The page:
Did the "Founding Fathers" Anticipate Civil Lawsuits?
To the level we see them today; perhaps not. What the Founding Fathers did recognize is to have a civilized society, there must exist some avenue for the redress by citizens of wrongs; whether perceived or real. Judicial economy dictates that some control must be given over to the Courts to regulate the elimination of obviously meritless cases, but that regulation must be carefully applied.
I often have discussion with friends about the criminal justice system and their complaint that “too many crooks and thugs seem to go free”. I explain to them a philosophy that many of them have trouble buying into. That philosophy is: the courts were not designed to punish the guilty, the courts and the justice system must, at all costs, protect the innocent. It is sometimes a tough philosophy. To watch a guilty person go free because of a legal technicality is simply not something that anyone accepts easily. Those legal safeguards, though, are not there to assure the punishment of the guilty person who may be able to take advantage of them, rather they are in place to protect the innocent person from being wrongfully punished.
Similarly, in the civil arena, lawsuits are not primarily intended to punish the defendant for wrongful or negligent conduct; with the exception, of course, of punitive damages. The civil justice system is in place to protect the rights of the injured victim; to allow an injured victim the right to be heard and to explain why the defendant’s conduct was at fault for his injuries. So, permitting lawsuits must be favored over extinguishing the rights of truly injured people.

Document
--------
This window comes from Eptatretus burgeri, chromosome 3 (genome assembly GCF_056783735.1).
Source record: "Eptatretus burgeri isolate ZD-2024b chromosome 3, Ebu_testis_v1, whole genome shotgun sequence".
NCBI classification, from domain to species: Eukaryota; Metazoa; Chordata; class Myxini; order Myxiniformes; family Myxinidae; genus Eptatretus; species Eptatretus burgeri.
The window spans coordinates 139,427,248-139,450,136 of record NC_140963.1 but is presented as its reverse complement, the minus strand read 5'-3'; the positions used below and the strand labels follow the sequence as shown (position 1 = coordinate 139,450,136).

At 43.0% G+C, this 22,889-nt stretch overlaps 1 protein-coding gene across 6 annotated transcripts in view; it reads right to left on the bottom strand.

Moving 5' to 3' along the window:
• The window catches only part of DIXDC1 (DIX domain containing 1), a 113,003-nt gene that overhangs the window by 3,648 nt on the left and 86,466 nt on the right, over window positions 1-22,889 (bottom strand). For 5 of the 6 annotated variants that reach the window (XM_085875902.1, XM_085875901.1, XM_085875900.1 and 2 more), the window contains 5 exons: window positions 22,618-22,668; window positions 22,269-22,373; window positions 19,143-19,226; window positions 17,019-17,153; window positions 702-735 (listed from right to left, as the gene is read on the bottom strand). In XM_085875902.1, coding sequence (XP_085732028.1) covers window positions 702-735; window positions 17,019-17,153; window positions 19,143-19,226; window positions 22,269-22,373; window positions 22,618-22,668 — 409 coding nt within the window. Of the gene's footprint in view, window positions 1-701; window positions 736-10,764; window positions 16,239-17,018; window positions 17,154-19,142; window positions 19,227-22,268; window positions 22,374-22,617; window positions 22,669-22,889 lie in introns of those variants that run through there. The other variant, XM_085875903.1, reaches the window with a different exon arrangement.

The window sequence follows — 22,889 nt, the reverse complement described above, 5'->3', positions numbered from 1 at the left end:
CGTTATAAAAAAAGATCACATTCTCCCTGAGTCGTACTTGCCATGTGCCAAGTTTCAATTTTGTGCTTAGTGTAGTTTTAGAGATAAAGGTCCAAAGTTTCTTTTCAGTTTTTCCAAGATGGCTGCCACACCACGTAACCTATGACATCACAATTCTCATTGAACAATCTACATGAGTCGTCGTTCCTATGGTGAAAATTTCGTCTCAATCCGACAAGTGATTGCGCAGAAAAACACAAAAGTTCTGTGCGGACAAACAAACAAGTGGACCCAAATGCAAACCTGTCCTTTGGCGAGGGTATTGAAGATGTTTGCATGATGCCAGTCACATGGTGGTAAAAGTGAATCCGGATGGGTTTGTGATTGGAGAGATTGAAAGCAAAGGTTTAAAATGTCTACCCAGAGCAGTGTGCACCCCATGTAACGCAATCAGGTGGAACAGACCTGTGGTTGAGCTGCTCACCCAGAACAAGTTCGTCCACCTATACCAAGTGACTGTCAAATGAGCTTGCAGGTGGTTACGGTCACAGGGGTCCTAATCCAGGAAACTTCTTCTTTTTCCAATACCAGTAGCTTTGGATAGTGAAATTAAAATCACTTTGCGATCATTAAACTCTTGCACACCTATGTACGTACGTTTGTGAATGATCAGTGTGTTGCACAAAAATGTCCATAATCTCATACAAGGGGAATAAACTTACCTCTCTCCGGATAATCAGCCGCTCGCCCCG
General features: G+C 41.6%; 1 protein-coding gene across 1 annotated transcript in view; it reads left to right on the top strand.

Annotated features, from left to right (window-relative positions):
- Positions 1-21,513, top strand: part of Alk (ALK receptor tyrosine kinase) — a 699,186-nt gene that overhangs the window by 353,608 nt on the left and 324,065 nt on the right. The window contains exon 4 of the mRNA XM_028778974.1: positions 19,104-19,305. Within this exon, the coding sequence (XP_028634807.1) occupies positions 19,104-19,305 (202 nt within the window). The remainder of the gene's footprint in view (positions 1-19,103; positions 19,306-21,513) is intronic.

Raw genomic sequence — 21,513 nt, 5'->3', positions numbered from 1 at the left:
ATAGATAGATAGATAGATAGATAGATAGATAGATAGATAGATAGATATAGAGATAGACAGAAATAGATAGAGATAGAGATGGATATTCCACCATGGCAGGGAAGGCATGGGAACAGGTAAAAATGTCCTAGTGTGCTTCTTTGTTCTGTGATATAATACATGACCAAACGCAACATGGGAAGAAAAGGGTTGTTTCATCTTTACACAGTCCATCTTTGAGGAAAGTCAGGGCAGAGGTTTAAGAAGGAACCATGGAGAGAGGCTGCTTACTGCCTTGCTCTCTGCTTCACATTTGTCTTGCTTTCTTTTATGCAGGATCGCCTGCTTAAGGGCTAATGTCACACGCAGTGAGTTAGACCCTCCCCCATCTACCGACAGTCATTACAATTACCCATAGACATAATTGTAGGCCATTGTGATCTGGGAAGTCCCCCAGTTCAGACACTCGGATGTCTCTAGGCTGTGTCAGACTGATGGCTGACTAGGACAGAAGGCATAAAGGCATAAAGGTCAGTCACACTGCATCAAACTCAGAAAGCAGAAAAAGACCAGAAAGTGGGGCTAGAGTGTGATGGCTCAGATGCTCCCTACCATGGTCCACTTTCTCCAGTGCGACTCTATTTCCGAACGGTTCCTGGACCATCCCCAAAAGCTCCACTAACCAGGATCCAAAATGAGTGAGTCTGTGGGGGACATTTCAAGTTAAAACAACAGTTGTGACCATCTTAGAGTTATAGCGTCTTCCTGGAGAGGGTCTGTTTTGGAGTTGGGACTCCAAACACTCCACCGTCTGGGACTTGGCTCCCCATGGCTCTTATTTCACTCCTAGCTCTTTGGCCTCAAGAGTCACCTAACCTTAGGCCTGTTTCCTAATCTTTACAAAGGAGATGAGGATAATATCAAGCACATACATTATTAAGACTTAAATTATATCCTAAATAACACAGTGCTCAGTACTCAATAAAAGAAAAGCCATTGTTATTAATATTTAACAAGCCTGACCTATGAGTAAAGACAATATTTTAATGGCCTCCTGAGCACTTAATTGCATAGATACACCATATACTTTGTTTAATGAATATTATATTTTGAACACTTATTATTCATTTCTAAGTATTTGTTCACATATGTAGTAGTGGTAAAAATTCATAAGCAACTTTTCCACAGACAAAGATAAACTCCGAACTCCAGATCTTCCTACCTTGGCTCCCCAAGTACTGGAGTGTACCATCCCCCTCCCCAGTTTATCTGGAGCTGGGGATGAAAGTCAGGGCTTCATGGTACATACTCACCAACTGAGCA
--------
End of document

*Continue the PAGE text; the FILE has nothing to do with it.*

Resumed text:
Will there be abuse of the civil justice system at times by allowing a more liberal view toward favoring the rights of the victim? Absolutely; it is simply unavoidable. Much like allowing the guilty to go free in favor of a system that protects the innocent; the civil system must allow some abuse in order to carefully preserve the rights of the truly injured.
It is a trade off that is both worthy and just.